“Even if you read a script or a project and you don’t really think you’re right for the part but it’s a casting director who you’ve been wanting to get in front of or who you know and like, go in anyways because if you go and impress that person, they are going to remember you for next time.”

Really know your lines: Horton stressed the importance of knowing your dialogue thoroughly, backward and forward. “You’d be shocked how many times people come into an audition room and they don’t know their lines,” she says. “It’s really hard to give a note and adjust somebody when they don’t really have a command of the language. That’s sort of the baseline for me...I’m [then] able to give them different directions and help them get closer to what it is the team is looking for...”

She continued, “It’s not about them getting them perfectly, but it’s about at least knowing it well enough that they can do the scene from start to finish and not get tripped up. Even if they don’t know the language exactly, they should know the intention of the line enough that whatever they’re saying still makes sense within the context of the scene.”

Auditions are often auditions for future auditions: When an actor is well prepared, knows their lines, and makes interesting choices, Horton always remembers them. “I take notes and I look back at my notes. I keep track of people who I really like even if they’re not right for this project. Even if you read a script or a project and you don’t really think you’re right for the part but it’s a casting director who you’ve been wanting to get in front of or who you know and like, go in anyways because if you go and impress that person, they are going to remember you for next time.” She added, “If you go in and you do a good job for the smaller projects you might not be as excited to come in for, we’re going to remember you for the big ones.”

Learn to conquer self-tapes. When it comes to auditioning, Page and other head honchos at TNT are beyond happy to rely on self-tapes to be able to experience actors through a screen, as the audience will. He says, “I am very happy to relieve actors of the process of waiting in a room with their competition for the job that could change their career. The fact is that we’re television networks and this is going to be a product for the screen, so let’s see what you can do on the screen. Let’s have you meet with the directors, with the casting director, or the writer in your room, do multiple takes, get the best that you can, and we’ll take a look and see it in the actual format it’s intended for.”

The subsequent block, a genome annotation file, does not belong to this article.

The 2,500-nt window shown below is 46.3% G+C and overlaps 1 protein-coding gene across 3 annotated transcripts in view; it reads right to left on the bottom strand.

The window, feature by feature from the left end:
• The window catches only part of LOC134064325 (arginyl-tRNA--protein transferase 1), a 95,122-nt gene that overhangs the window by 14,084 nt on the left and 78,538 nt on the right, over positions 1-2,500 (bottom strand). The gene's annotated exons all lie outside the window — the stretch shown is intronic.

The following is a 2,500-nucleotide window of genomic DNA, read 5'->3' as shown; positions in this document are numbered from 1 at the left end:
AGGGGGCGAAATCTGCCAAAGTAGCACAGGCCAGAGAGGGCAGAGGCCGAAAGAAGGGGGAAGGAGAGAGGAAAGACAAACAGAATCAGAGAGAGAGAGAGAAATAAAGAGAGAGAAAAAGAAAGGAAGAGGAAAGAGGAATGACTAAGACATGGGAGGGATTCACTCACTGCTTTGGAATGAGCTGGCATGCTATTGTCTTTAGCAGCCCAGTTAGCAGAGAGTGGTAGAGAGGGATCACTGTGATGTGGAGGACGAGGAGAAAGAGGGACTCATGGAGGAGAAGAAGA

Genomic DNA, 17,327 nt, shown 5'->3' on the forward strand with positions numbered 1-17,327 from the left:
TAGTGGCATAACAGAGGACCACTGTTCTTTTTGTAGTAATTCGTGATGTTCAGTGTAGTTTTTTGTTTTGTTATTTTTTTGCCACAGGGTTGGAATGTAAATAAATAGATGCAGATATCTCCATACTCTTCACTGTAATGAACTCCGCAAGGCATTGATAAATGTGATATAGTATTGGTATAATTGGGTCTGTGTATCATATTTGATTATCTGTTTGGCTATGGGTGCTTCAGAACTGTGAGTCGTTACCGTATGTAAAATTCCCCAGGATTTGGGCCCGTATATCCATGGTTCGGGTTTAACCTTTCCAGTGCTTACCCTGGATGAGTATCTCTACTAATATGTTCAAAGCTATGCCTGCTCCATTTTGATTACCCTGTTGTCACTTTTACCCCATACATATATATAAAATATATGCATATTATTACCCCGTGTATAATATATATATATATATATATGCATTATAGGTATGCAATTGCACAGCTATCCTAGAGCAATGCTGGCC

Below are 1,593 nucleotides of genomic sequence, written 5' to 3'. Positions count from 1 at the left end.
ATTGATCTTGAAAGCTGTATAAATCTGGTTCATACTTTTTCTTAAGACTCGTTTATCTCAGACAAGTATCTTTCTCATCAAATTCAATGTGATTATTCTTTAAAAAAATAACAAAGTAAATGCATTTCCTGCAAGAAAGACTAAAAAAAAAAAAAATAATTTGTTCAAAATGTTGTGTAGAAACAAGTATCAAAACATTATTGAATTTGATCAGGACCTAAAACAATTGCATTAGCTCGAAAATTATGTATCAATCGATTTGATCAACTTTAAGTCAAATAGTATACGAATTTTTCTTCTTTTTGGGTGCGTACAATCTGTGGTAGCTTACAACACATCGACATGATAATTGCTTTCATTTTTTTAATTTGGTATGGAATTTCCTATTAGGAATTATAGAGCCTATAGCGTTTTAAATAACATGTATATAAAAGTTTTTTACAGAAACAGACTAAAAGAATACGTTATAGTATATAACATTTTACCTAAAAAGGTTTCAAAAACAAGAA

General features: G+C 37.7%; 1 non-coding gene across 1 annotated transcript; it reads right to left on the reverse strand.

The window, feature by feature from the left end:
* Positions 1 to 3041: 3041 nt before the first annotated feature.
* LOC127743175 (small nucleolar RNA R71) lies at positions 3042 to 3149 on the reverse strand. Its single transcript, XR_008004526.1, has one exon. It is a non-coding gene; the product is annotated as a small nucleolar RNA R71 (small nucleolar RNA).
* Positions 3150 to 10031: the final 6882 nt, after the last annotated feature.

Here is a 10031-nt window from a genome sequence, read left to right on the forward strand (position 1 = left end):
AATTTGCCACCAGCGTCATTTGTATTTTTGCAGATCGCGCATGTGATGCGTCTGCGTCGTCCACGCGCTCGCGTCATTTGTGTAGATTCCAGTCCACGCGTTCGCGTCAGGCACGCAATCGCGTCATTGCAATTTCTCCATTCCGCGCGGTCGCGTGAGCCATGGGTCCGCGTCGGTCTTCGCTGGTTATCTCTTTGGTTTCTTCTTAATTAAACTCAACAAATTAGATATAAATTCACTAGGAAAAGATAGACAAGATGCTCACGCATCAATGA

Casting directors want you to do well: Page says, “The audition is casting telling you, ‘We think you might be right.’ Nerves are natural and are going to happen, but every actor should know before they walk in the room that they are there for a reason. They are there because casting believes in you. There are so many thousands of other actors that could be there at that very moment...When we’re watching these auditions, No. 1, we try to make sure there’s quality. Is the actor strong enough for the role? And No. 2, is it interesting? Have I seen this 1,000 times before? If so, can we do better? Can we do something else?”

Present yourself well (especially on a self-tape): Combining Horton’s and Page’s tips, actor Mickey Sumner—whose tough-as-nails but empathetic Bess Till on “Snowpiercer” is a crucial player in the heroes’ revolution—says preparation and presenting yourself well are key to success. “If I get a script, I read the script and try to understand what the scene is about. Learning the lines so you’re not looking down, especially in self-tapes when there’s no one else in the room and they can’t see your scene. If your face is down in the script, you’re really not helping yourself. I think about what I’m going to wear and hair and makeup. I love lighting and setting up the ring light.